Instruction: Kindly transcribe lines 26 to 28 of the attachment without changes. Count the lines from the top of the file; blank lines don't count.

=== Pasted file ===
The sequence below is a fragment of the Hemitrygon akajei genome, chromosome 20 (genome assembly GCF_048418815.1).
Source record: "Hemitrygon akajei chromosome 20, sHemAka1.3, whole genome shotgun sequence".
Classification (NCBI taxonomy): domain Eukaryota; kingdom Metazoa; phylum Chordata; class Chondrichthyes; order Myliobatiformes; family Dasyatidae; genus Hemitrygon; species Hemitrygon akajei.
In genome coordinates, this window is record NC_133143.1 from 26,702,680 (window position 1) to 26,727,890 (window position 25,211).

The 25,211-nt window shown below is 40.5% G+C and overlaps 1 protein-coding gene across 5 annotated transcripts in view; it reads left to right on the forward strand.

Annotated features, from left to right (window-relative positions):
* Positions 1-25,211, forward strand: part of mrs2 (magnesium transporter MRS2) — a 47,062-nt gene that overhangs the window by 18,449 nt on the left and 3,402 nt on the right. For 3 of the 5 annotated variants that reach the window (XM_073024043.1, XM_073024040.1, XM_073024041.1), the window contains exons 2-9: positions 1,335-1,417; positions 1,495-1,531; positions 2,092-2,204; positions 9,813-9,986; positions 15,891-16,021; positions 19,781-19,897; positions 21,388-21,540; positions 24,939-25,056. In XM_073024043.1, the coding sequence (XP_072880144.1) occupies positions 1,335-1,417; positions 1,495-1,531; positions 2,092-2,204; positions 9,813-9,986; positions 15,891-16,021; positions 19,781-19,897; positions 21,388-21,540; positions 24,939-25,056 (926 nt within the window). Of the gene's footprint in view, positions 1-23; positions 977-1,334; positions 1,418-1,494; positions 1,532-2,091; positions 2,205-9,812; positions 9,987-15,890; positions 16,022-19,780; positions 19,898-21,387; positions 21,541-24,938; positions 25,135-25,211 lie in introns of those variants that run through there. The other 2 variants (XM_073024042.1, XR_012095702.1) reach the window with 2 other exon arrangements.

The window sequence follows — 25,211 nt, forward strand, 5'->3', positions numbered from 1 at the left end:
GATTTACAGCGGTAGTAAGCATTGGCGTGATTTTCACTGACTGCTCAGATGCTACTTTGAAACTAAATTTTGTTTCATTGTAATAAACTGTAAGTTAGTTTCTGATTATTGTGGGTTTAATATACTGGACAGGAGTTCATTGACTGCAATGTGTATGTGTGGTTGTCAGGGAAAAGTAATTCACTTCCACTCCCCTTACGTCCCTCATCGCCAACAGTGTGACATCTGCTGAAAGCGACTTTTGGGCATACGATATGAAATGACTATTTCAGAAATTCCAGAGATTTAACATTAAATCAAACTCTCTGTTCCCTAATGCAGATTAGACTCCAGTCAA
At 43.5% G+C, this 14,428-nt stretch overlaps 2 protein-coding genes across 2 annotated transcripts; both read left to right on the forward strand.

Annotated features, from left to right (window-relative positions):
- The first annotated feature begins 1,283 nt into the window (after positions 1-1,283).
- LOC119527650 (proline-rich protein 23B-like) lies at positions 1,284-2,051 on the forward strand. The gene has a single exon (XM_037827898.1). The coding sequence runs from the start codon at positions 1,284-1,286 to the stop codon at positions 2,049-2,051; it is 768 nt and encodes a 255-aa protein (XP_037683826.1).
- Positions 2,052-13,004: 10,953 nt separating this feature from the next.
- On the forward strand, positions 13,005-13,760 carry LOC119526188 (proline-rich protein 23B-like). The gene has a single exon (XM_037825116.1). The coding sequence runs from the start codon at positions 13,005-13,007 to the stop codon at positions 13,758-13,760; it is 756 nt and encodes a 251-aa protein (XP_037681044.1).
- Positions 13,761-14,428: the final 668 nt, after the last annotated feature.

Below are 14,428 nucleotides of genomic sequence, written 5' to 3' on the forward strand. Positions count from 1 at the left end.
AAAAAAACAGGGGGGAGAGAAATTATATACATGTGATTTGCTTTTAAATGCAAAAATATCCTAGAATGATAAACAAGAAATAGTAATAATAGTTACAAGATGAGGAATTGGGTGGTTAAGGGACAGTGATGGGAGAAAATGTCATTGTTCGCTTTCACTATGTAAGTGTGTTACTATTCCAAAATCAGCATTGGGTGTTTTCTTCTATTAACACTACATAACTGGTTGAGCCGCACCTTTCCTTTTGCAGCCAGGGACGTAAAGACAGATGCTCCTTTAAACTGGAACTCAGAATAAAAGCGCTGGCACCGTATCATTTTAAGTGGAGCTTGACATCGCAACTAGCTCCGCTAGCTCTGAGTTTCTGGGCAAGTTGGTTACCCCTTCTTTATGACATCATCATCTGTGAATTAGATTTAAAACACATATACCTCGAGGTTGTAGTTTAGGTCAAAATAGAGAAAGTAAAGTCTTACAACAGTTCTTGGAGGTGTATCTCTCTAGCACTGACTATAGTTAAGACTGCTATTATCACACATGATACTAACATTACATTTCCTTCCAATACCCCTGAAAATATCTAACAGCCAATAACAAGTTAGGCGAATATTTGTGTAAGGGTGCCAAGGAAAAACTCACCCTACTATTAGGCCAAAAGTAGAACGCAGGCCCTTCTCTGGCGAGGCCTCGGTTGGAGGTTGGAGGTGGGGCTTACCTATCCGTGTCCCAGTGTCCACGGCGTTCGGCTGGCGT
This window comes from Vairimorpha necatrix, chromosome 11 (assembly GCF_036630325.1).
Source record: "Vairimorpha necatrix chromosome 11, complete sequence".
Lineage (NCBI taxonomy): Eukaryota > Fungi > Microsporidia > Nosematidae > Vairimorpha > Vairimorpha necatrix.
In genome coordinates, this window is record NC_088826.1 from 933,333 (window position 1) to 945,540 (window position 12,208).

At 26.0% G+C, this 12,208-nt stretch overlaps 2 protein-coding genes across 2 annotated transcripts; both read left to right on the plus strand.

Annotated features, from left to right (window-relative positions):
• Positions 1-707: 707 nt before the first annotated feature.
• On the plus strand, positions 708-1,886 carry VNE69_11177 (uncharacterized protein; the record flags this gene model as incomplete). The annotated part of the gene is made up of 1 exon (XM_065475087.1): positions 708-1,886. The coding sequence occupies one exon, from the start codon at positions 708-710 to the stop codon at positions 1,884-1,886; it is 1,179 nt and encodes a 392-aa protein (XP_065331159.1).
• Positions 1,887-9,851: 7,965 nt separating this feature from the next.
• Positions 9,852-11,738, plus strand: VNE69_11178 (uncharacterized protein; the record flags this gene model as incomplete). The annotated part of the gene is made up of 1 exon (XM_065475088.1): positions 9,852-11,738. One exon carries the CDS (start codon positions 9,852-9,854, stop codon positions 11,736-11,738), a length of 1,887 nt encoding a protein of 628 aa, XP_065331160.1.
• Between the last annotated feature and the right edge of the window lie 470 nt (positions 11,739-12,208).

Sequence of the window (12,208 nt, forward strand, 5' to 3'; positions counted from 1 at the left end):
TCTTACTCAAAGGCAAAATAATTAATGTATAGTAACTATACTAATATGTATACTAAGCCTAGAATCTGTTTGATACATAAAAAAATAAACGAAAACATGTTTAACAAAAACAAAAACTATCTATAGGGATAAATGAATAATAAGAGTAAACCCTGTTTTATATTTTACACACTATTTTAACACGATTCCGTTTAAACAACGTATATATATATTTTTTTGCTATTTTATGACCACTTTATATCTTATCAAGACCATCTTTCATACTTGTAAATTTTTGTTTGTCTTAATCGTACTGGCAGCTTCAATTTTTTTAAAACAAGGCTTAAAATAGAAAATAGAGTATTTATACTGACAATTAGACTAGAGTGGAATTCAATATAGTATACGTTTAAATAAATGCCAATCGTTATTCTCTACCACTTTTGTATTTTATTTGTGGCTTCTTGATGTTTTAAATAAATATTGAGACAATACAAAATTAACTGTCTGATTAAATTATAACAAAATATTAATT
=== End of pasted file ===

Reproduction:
• On the plus strand, positions 708-1,886 carry VNE69_11177 (uncharacterized protein; the record flags this gene model as incomplete). The annotated part of the gene is made up of 1 exon (XM_065475087.1): positions 708-1,886. The coding sequence occupies one exon, from the start codon at positions 708-710 to the stop codon at positions 1,884-1,886; it is 1,179 nt and encodes a 392-aa protein (XP_065331159.1).
• Positions 1,887-9,851: 7,965 nt separating this feature from the next.
• Positions 9,852-11,738, plus strand: VNE69_11178 (uncharacterized protein; the record flags this gene model as incomplete). The annotated part of the gene is made up of 1 exon (XM_065475088.1): positions 9,852-11,738. One exon carries the CDS (start codon positions 9,852-9,854, stop codon positions 11,736-11,738), a length of 1,887 nt encoding a protein of 628 aa, XP_065331160.1.